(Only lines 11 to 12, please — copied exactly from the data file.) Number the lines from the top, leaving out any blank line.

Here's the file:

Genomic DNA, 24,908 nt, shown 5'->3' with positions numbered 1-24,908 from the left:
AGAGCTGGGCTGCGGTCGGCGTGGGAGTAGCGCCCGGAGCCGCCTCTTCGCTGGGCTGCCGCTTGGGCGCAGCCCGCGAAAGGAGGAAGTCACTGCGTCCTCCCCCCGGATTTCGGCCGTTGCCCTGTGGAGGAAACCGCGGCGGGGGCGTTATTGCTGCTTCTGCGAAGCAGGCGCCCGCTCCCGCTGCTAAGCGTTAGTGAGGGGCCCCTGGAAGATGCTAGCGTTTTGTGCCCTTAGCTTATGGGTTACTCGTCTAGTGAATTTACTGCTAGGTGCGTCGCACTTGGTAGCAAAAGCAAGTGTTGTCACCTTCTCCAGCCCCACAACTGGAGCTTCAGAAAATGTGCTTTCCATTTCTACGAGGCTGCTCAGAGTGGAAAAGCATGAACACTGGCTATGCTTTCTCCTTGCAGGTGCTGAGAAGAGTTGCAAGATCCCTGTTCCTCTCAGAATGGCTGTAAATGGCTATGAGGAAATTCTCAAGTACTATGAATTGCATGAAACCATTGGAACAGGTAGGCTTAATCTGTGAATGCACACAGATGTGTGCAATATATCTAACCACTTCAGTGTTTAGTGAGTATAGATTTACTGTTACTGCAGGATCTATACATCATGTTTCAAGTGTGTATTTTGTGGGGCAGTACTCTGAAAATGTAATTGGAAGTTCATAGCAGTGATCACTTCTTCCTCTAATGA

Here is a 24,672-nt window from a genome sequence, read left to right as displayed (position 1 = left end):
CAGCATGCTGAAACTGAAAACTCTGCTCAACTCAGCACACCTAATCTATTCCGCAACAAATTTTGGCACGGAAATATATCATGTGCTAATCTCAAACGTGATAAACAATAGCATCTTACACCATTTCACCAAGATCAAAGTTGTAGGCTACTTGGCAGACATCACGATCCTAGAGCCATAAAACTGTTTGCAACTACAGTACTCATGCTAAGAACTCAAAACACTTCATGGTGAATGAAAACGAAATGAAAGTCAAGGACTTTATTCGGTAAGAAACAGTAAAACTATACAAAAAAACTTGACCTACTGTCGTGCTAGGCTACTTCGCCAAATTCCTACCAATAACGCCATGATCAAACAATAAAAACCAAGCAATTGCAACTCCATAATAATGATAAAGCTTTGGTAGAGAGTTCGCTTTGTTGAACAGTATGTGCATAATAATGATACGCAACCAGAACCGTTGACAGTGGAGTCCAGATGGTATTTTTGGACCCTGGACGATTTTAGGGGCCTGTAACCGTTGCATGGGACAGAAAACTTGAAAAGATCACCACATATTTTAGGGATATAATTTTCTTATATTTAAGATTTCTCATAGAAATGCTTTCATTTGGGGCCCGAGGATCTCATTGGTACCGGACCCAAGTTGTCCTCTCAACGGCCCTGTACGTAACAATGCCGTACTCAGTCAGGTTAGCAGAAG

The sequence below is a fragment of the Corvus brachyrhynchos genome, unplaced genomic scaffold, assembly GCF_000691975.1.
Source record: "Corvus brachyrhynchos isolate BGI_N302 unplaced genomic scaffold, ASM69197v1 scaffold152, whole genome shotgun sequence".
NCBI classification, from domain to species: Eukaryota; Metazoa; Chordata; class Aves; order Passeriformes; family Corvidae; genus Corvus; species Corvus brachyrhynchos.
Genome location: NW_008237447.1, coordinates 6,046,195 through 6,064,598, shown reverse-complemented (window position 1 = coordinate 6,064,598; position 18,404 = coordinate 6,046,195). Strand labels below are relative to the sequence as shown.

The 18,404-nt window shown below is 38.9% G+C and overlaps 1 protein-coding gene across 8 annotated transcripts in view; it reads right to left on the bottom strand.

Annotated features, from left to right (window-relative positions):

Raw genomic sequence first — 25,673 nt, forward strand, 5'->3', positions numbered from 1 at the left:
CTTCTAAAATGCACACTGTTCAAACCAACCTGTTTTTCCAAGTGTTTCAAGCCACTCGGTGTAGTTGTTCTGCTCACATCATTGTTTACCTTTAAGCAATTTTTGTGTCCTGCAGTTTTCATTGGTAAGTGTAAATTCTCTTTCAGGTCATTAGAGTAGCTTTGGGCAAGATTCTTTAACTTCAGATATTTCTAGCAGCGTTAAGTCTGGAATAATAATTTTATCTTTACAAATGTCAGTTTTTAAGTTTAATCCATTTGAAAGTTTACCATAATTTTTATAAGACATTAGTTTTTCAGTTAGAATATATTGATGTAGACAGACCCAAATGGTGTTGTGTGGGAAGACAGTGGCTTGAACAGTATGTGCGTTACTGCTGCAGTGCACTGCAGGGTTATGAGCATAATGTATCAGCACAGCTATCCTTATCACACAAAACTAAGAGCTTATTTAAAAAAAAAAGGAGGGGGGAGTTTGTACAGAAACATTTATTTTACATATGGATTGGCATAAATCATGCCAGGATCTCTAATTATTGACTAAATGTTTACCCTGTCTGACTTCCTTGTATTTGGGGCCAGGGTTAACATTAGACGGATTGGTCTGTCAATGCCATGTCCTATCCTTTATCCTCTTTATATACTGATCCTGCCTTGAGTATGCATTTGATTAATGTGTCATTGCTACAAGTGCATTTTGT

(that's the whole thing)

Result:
Raw genomic sequence first — 25,673 nt, forward strand, 5'->3', positions numbered from 1 at the left:
CTTCTAAAATGCACACTGTTCAAACCAACCTGTTTTTCCAAGTGTTTCAAGCCACTCGGTGTAGTTGTTCTGCTCACATCATTGTTTACCTTTAAGCAATTTTTGTGTCCTGCAGTTTTCATTGGTAAGTGTAAATTCTCTTTCAGGTCATTAGAGTAGCTTTGGGCAAGATTCTTTAACTTCAGATATTTCTAGCAGCGTTAAGTCTGGAATAATAATTTTATCTTTACAAATGTCAGTTTTTAAGTTTAATCCATTTGAAAGTTTACCATAATTTTTATAAGACATTAGTTTTTCAGTTAGAATATATTGATGTAGACAGACCCAAATGGTGTTGTGTGGGAAGACAGTGGCTTGAACAGTATGTGCGTTACTGCTGCAGTGCACTGCAGGGTTATGAGCATAATGTATCAGCACAGCTATCCTTATCACACAAAACTAAGAGCTTATTTAAAAAAAAAAGGAGGGGGGAGTTTGTACAGAAACATTTATTTTACATATGGATTGGCATAAATCATGCCAGGATCTCTAATTATTGACTAAATGTTTACCCTGTCTGACTTCCTTGTATTTGGGGCCAGGGTTAACATTAGACGGATTGGTCTGTCAATGCCATGTCCTATCCTTTATCCTCTTTATATACTGATCCTGCCTTGAGTATGCATTTGATTAATGTGTCATTGCTACAAGTGCATTTTGT